1st Person. 99.9% of the time I put it down because I've rarely found anybody who can do it well, let alone do it for 300 pages.


Woman obsessing over shoes and/or clothes.

Fiction books that not-so-deftly lecture about weight control and/or health issues.

Whining. I don't care if it's a man, woman, or child. If the voice comes off petulant or shallow or annoying, the book gets dropped.

History. LOL. I'm horrible with this one, but anything overtly filled with historical facts is rejected too. I just don't enjoy it.

As for how to get invested in a character... I think you have to put them in a situation where you're intrigued about what's happening/about to happen rather than, necessarily, the "who" its happening to. When I'm out and about, it's a gesture or a remark that will catch my attention with people and make me wonder, "Hmmm, what's going on here?" I don't know them or know anything about them but I'm interested because the events catch my eye and make me want to know more. I think the same applies to fiction.


1000th.monkey said...

Okay, it was more than a few pages... I can't remember the title, but the book was about a girl growing up in Ireland.

About 1/4 into the book, suddenly the narrative came to a halt with a line like, 'Okay, I can't do this anymore.'

...and suddenly you find out that a guy broke into an old woman's house, she's dead, and he's writing a fake memoir of her life to somehow cover up the death...



Yeah, that is the only book I have ever returned to the store I bought it from. Nothing on the back cover gave any indication that 1/4 of the story would be about a *fake* character.

green_knight said...

I think the most annoying for me - bar openings that are just badly written - are the ones that openly seek to manipulate me. All the 'sympathy builders' (character being bullied, threatened, treated badly) don't work if I haven't gotten to know the character - the boy might be a brat who feels entitled to three turns on his own *and* who hits his sister when Mom isn't looking. And equally, doing something that's supposed to make me go 'aww' (Saving The Cat or stopping for an acccident) don't work on me because I consider many of them to be ordinary behaviour for decent people; and sometimes they're done *to* score points, so before I praise the boy scout helping the old lady across the street I want to know whether she really meant to go.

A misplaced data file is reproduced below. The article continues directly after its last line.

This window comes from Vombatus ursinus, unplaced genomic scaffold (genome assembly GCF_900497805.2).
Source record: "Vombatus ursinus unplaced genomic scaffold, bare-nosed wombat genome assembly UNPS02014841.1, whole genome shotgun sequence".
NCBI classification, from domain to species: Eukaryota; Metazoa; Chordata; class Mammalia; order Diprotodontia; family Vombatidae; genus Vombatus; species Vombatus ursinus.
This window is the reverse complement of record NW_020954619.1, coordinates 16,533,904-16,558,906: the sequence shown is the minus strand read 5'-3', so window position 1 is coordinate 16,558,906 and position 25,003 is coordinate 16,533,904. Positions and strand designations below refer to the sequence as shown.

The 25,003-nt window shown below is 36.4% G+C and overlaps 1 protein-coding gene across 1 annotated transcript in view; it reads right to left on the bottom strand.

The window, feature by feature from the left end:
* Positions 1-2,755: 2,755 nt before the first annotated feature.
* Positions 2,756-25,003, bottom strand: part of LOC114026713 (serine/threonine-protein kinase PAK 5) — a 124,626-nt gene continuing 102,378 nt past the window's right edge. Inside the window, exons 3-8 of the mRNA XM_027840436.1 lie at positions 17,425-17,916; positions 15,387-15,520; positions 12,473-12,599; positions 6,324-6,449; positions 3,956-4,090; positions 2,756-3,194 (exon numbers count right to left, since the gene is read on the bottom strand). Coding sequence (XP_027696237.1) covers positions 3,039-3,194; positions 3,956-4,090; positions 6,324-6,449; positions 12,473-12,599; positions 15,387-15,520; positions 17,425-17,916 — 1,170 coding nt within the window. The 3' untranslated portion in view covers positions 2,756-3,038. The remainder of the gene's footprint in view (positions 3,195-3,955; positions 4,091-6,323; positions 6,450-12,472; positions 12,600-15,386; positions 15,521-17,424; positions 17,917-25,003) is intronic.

pulp said...


Long stretches of nothing happening. Unless you're Ruth Rendell, that doesn't work, and even she gets to the action and mounting dread pretty darned quick.

Too many lit fic contortions. You literary writers, pretend I'm a frog and gradually turn up the heat on the metaphor soup. Michael Chabon uses two similes and three metaphors in every sentence, and he's great, but I do have to gear down for it, especially if I just read someone terse and crisp.

Now I'm wondering about the opening of my as yet unsold novel. I loved the opening; thought it was perfectly dramatic and sympathy-inspiring; wrote it to heighten the suspense...but this discussion is making me wonder if it's whiny. One agent, a big dummy, said she didn't like the voice as much as she'd hoped. Hmmph! The voice is perfectly delightful, thank you very much. But could there be whine? Is the heroine not being heroic enough? Must convene beta readers!

Selah said...

For me, voice is everything. If I'm hooked by the voice in the first few paragraphs, I'll hang in there no matter how egregious the info dump or the irritating character. In this case, the voice doesn't engage me.

Unlike you, I instantly assumed the child was the victim. Kid wanders away from mommy and gets grabbed by bad guy? Pretty standard for a detective novel. I probably would've hung in till I got a look at whomever snatches the tot, then put it down.

Terry Odell said...

I have this ingrained "clean your plate" mentality, and there are few books I don't finish. When I do give up, it's usually because I can't find a reason to like the character. But I don't even start books if the opening doesn't work for me.

I'm turned off by anything written in present tense. For whatever reason, it feels less real to me than past tense, regardless of person.

Terry's Place
Romance with a Twist--of Mystery

Lynda K said...

Last one I walked away from was historical fiction where there was a glaring geographic impossibility on page 6. The author was describing the location of the main setting and used specific, real places, but her directions were backwards. The reason I picked it up was that the setting was relatively local. I put it down when she got it wrong. If you can't do the research, I won't give you my attention.

Thanks for another great post!

Julie Harrington said...

Ooh, present tense is another good one! I loathe present tense. it makes me feel like I'm back in grade school reading the Choose Your Own Adventure books.


Jami Gold said...

Like Terry said, it's rare for me to not finish a story once I start. But I'm not likely to start if the opening situation is boring.

And Selah is probably right about the boy being the victim, but I didn't think about that until I saw her comment. Even so, why is the scene in *his* POV? Unless some clue about the bad guy is revealed to the reader by seeing the crime from his POV, it doesn't make sense.

Edittorrent said...

Alas, the boy wasn't the victim. And I wonder if the author realized that most of us would assume he was. Hmm.

Yes, lecturing is a big turn off for me. Whining too.
But how do we start with a not-pleasant POV character? Some books start with the villain, and they are so seldom boon companions!